Centerprise Community and Arts Centre in Dalston could be closed in eight days if council court action is successful.
At an emergency meeting, held last night (Thursday), to plan opposition to the legal action. Emmanuel Amevor, Chief Executive of the Centerprise Trust, said that he had received notice of the proceedings from Hackney Council’s legal team only last week. Court action is scheduled for next Friday at Clerkenwell and Shoreditch County Court.
He described receiving the court order as like “a bolt from the blue.”
“If the community doesn’t rise up and do something about it, we will be out of here”, he said, calling on local people to contribute skills as well as much needed funds to the campaign.
The centre, founded in 1970, consists of a bookshop, café and workshop space. It has not had funding from the Council since 2008. Estimated legal fees to defend the action are in the region of £20,000.
The current dispute is over lease negotiations between Centerprise and the Council, which go back two decades, when the Council bought the property for the benefit of Centerprise in 1988.
The relationship between the two parties has been a consistently rocky one, and this is not the first time that the future of Centerprise has been in jeopardy.
At the meeting Amevor described unsuccessful attempts by the Council to auction the property in the late 90s, without informing Centerprise, as well as difficulties in establishing an “amiable” dialogue regarding the recent dispute.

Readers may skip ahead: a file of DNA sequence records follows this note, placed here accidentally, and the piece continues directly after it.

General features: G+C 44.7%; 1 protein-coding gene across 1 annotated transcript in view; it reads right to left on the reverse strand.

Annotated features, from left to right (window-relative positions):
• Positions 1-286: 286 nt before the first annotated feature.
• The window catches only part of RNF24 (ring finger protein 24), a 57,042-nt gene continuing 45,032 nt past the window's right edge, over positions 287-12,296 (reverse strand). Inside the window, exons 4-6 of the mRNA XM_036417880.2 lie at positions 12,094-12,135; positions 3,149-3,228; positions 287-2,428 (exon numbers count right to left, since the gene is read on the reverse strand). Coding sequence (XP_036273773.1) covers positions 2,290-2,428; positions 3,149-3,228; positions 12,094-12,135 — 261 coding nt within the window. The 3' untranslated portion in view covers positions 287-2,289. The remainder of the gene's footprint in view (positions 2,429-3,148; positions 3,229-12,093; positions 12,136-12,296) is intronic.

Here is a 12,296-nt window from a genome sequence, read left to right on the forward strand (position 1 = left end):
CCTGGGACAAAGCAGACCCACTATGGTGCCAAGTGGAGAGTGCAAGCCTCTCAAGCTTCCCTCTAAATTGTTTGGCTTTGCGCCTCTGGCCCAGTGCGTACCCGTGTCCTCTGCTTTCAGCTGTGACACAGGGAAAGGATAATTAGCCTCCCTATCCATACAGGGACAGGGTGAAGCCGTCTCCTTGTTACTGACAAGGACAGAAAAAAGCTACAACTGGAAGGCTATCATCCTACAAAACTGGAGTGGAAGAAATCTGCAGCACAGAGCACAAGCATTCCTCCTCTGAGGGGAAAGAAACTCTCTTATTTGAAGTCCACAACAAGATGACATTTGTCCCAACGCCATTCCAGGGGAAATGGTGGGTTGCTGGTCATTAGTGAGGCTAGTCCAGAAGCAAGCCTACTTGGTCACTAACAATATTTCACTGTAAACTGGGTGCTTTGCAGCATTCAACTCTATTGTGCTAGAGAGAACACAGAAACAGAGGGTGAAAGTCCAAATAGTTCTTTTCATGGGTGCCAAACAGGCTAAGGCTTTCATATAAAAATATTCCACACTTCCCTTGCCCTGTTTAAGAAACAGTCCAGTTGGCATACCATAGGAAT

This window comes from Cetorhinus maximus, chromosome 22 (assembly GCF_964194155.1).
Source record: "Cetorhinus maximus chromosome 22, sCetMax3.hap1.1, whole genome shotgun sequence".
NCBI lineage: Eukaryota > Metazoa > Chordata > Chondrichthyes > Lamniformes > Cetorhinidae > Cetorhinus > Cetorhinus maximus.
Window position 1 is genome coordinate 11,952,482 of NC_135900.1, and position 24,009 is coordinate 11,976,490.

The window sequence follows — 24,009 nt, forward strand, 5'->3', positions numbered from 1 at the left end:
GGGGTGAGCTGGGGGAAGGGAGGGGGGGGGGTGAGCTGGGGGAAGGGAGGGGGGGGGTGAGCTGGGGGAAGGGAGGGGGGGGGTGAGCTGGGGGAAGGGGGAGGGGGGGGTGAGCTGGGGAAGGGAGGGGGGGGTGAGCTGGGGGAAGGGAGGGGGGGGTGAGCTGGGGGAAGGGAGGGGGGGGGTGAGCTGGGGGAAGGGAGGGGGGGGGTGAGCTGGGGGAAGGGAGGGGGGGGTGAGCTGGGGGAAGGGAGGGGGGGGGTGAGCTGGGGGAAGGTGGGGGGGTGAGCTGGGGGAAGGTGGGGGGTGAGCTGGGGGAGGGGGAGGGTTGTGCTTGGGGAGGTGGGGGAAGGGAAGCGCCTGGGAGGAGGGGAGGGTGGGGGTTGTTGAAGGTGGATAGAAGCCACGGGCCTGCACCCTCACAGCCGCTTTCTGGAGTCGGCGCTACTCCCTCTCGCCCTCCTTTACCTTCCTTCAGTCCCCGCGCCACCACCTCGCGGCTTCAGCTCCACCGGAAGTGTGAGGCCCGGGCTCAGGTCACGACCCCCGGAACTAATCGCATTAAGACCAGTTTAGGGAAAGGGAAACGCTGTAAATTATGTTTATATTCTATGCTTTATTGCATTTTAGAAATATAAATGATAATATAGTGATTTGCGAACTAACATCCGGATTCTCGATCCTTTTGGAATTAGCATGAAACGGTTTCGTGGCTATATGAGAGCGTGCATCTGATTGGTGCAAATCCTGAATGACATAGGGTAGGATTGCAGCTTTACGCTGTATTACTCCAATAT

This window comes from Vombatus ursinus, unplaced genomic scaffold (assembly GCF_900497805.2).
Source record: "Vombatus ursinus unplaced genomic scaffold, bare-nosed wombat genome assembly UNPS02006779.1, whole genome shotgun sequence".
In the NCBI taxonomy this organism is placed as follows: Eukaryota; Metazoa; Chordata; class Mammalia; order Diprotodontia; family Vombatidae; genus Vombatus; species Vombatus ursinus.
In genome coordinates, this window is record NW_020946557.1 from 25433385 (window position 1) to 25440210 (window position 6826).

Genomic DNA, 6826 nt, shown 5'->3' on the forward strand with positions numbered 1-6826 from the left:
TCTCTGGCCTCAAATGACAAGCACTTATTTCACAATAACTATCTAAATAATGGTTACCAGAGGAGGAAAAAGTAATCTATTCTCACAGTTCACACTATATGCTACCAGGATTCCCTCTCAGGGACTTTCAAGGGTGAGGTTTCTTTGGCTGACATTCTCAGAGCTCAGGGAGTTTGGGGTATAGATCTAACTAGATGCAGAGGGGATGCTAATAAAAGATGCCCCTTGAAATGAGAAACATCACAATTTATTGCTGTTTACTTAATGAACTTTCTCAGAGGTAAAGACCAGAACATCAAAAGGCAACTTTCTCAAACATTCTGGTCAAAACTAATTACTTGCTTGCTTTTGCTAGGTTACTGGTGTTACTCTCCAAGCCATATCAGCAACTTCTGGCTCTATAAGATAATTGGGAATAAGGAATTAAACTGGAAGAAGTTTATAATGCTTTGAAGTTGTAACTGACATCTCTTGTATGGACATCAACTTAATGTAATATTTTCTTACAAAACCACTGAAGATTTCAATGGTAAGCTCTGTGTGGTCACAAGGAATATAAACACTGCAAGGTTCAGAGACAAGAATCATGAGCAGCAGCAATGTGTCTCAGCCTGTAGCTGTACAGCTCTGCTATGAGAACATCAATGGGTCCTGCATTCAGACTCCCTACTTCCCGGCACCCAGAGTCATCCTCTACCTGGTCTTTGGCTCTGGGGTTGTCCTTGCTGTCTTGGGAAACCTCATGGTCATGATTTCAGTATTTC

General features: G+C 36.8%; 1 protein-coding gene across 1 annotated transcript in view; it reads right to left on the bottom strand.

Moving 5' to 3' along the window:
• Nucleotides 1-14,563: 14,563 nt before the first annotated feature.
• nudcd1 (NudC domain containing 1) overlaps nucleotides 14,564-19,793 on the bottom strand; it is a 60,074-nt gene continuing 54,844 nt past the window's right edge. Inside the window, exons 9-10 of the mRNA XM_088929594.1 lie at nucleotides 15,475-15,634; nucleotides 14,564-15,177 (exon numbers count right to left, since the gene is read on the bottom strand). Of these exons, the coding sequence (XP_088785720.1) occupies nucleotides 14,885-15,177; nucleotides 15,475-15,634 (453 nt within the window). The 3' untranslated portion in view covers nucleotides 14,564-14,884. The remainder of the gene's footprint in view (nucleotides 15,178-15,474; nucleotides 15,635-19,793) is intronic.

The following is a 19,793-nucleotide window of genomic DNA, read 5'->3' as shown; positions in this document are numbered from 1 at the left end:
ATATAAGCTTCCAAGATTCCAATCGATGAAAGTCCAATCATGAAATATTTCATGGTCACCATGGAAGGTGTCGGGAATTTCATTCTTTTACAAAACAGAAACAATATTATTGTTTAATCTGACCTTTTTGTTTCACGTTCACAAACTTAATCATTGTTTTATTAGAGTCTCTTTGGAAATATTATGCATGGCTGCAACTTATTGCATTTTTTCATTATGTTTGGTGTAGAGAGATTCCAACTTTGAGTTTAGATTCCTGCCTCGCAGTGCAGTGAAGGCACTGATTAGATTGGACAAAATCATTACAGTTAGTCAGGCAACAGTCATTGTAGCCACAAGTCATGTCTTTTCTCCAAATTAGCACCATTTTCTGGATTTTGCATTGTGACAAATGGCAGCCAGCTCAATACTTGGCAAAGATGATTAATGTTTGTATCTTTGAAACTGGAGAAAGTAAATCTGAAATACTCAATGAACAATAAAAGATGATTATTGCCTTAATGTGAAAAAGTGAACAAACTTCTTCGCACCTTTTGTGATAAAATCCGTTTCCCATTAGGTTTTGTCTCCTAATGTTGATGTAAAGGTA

Amervor also claimed the council has rejected past offers from Centerprise to buy the property outright.
According to a Council spokesperson Centerprise “had been paying £10 per week rent on a double shop-front property on a busy high street, which is not a rent level that could continue for any organization”
“Centerprise has failed to adequately engage with us over several years regarding a new lease. This has resulted in the Council initiating legal proceedings.”
“Hackney Council served a legal notice on Centerprise a year ago that would bring their current lease to an end this summer”
“The Council offered Centerprise a new lease last November and despite initial engagement, and several attempts by the Council, they did not come back to the Council regarding taking up a new lease.”
“We are committed to continuing to pursue legal action but will not be taking the case to court until next Friday. This will give the opportunity for further discussion between the Council and Centerprise.”
However, from the passionate responses of those who attended the meeting, it is unlikely that Centerprise will go quietly.
Milton Dillon, 53, has been a regular at Centerprise for forty years. Its closure would be a “devastating blow to a vibrant community resource”, he said.
Encouraging those at the meeting to take the protest directly to Jules Pipe himself, he exclaimed that they “have to shake the powerbase! They have to know what we feel!”
David Francis, 34, who often uses the café at Centerprise, was also unimpressed with the Council’s move.
“They’re going about it like they’re gangsters” he said.
The heated discussion at times resulted in Amevor having to ask the group “can we have one meeting please?” However, he seemed satisfied with the establishment of a working party to promote the Centerprise Defence Fund, which will begin with a fundraising event this Saturday held at the centre.
To take part in the campaign you can:
Follow them on Twitter twitter.com/centerpriseT
Sign the petition at: http://www.petitionbuzz.com/petitions/savecenterprise
Attend ‘Read to Save Centerprise’ featuring, Ngoma Silver, Cezanne, Akala and many more at Centerprise this Saturday from 5.30-9.30pm. Admission £5.
Additional reporting by Courtney Greatrex